OPUS-POSTH String Group and Theatre “Ten” , Moscow
Director Maya Krasnopolskaya, Ilya Eppelbaum

The opera Orpheus begins when Maya Krasnopolskaya announces in an apologetic, but imperious tone that the stage is really small, the space is very cramped, that they’ve found little space for the musicians, but that there is no way you can fit a choir of the Olympic gods in as well. Since the show cannot go on without them, she continues, you, the audience, will be the gods.’
Alexander Sokolyansky, Vremya Novostei

Evstignei Fomin is a unjustly forgotten composer of the 18th century, who combined European Rococo music with Russian melodies, trying to transplant opera culture onto Russian soil.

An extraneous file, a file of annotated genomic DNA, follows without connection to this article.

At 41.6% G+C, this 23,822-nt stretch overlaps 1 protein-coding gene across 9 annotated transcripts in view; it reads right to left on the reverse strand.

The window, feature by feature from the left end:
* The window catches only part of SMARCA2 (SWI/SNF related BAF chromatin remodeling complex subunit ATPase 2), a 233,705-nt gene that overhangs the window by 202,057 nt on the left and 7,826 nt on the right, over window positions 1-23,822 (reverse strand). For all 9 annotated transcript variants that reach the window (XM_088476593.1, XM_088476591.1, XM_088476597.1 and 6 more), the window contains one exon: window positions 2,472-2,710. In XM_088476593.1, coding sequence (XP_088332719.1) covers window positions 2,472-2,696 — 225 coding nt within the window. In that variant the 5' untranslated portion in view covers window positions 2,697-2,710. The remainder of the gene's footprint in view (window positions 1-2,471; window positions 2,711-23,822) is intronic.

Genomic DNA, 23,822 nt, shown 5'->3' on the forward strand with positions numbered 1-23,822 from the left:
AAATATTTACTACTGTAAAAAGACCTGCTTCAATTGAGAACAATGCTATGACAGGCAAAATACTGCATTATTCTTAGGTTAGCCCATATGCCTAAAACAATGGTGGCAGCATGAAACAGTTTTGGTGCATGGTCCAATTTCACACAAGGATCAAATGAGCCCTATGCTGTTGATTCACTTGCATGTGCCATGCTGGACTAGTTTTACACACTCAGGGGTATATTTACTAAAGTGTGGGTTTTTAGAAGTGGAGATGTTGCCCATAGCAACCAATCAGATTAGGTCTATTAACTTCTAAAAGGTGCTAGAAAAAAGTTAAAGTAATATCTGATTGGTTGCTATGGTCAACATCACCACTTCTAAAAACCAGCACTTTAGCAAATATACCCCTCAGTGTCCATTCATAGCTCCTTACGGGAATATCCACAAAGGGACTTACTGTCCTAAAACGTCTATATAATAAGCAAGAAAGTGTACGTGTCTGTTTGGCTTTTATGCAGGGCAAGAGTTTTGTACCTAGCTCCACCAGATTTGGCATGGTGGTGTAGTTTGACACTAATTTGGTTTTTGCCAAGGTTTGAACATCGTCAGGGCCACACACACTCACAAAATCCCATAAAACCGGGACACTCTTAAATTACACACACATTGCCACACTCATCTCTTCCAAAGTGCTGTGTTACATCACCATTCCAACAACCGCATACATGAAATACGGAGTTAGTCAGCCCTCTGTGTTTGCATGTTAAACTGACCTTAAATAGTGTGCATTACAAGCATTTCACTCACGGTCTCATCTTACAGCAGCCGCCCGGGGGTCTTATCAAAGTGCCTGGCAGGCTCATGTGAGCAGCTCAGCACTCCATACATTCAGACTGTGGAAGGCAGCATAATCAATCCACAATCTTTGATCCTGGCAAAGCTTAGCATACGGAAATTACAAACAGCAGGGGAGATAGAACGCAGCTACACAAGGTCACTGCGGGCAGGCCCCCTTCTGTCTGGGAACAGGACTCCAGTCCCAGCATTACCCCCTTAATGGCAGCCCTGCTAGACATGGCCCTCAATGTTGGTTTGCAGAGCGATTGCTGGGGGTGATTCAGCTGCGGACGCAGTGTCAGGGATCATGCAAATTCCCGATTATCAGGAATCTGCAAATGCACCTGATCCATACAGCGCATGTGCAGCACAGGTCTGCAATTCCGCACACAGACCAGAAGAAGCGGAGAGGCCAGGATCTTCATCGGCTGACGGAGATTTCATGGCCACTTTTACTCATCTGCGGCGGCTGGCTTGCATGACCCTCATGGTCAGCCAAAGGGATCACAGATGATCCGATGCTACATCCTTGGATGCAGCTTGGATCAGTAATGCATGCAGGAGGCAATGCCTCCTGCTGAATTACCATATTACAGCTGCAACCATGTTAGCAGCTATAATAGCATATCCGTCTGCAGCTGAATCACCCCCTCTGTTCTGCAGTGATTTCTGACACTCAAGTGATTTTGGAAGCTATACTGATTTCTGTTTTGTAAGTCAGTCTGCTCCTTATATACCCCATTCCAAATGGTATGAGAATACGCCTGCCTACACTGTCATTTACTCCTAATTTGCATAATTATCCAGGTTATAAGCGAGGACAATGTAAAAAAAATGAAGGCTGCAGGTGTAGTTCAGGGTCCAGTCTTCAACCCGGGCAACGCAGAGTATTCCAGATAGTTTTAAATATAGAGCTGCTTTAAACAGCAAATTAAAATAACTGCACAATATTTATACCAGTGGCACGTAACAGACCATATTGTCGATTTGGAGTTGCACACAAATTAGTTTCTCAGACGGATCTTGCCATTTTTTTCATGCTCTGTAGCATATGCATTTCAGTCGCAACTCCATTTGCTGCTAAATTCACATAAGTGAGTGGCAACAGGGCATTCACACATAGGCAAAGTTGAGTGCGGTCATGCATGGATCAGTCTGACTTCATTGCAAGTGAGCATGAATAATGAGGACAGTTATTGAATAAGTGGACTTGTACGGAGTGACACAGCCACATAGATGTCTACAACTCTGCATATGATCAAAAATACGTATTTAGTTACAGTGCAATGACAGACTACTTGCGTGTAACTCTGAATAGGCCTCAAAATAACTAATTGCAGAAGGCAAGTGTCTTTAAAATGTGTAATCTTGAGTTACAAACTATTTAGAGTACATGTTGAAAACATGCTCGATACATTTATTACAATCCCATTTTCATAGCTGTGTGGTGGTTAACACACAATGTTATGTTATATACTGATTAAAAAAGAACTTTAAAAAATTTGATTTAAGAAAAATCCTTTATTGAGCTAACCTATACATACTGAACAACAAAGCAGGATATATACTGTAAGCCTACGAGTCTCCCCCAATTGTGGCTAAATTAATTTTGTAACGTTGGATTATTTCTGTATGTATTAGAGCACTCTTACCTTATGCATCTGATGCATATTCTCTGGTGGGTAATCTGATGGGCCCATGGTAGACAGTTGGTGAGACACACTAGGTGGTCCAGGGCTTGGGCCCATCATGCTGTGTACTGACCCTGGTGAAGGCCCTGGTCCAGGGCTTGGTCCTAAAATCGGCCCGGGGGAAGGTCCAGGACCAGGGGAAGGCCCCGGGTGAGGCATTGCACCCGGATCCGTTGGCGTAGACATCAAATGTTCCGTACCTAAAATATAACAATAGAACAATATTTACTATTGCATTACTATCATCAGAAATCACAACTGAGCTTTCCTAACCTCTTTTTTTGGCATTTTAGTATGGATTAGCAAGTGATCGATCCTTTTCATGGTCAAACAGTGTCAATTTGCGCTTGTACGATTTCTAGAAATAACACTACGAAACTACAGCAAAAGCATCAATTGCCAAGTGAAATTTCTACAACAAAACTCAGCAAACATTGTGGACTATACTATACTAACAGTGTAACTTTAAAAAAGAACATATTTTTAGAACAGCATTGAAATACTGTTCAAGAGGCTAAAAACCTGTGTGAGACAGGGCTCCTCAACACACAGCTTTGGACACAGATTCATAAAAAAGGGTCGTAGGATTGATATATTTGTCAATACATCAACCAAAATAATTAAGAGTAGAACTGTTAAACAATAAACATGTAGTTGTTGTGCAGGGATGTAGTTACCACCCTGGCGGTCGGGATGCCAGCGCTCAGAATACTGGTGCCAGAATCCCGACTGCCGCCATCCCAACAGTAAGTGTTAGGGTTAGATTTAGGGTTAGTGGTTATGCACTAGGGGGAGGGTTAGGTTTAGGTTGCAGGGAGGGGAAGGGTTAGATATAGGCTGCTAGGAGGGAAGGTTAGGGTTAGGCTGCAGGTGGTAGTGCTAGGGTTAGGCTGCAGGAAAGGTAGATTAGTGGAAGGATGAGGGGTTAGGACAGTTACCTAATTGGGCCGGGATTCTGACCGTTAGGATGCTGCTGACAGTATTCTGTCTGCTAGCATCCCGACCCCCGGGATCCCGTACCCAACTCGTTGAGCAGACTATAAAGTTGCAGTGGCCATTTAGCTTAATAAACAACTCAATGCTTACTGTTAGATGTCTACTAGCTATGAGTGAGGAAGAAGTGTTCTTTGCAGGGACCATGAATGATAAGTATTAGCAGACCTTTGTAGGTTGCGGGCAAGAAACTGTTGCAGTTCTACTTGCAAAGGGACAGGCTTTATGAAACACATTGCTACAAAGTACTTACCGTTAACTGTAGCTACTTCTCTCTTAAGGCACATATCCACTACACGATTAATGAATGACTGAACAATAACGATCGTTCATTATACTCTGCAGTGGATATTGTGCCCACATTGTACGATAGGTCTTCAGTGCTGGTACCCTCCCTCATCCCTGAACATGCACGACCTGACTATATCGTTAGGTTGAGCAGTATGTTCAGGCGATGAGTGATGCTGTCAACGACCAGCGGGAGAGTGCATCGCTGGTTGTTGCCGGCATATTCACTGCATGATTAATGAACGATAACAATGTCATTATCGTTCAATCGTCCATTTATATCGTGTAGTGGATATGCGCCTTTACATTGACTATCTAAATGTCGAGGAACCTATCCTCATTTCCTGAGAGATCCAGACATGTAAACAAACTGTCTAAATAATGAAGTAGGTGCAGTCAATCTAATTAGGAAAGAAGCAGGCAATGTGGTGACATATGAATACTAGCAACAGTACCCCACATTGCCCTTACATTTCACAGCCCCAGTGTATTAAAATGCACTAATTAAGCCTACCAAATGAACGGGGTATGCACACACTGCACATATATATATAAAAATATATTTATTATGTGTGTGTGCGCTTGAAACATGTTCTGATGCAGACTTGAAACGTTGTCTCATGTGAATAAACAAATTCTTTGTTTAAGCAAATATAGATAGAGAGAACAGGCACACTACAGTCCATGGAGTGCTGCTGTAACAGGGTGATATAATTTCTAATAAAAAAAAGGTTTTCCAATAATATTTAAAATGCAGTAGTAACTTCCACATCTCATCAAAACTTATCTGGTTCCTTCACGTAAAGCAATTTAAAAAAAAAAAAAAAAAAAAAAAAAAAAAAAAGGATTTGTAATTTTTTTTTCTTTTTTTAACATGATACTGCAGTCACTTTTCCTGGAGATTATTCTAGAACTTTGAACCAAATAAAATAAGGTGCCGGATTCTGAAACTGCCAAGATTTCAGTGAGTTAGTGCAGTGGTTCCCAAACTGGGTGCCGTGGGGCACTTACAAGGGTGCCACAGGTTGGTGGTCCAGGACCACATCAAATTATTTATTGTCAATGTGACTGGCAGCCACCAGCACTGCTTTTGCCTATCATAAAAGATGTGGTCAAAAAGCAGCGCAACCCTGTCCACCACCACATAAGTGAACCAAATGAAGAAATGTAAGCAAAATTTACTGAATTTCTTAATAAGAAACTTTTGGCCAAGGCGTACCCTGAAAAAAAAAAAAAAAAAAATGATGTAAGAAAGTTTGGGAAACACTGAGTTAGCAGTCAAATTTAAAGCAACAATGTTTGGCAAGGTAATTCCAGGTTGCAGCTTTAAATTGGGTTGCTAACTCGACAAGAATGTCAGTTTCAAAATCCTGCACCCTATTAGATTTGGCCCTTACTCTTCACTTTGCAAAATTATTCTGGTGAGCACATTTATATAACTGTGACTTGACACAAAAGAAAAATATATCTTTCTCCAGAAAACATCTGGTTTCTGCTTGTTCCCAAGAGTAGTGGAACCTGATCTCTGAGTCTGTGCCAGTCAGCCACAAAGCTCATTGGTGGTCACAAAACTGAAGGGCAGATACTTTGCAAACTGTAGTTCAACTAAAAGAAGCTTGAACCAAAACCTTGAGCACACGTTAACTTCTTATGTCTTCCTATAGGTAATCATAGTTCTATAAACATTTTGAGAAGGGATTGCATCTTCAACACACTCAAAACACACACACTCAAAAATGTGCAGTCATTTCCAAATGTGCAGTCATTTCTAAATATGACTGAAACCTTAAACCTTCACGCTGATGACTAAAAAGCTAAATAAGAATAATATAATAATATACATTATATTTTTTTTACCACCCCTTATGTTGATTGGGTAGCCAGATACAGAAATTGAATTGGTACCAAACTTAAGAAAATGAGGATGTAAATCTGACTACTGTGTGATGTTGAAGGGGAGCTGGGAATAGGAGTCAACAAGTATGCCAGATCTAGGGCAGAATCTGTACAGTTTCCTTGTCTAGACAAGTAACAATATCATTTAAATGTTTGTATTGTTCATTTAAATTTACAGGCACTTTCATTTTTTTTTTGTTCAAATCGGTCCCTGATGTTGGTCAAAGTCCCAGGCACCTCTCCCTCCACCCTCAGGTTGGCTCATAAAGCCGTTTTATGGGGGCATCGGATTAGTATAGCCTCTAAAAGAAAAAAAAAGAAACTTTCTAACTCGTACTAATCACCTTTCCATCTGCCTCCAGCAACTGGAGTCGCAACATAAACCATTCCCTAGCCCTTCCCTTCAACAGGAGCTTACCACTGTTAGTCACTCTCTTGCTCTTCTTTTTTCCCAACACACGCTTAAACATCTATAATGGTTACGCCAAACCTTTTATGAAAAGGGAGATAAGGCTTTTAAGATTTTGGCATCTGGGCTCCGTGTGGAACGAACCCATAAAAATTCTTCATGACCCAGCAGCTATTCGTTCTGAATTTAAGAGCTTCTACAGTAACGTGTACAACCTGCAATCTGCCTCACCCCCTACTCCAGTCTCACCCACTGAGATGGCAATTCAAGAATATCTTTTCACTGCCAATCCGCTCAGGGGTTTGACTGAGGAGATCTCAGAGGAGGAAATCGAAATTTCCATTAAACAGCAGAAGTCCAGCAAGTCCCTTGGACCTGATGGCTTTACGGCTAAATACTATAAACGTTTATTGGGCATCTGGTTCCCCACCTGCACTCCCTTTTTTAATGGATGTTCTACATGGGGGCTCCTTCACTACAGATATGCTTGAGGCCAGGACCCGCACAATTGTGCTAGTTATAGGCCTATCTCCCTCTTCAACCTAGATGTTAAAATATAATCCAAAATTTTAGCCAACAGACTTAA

Olga Romantsova, Novye Izvestiya

The directors dress the musicians in the costumes of funny little angels, and turn them into plying and talking cliffs; in the epilogue they transform them into a ballet of monsters and amphibians. A graceful shadow theatre sometimes appears behind the curtain. This is a baroque travesty.
Petr Pospelov, Vedomosti

There are a lot of things mixed in Orpheus: there is mock dance and recital, shadow theatre, spectacular video art… sometimes a little scary, sometimes sarcastic.
Dina Goder, Russkii Zhurnal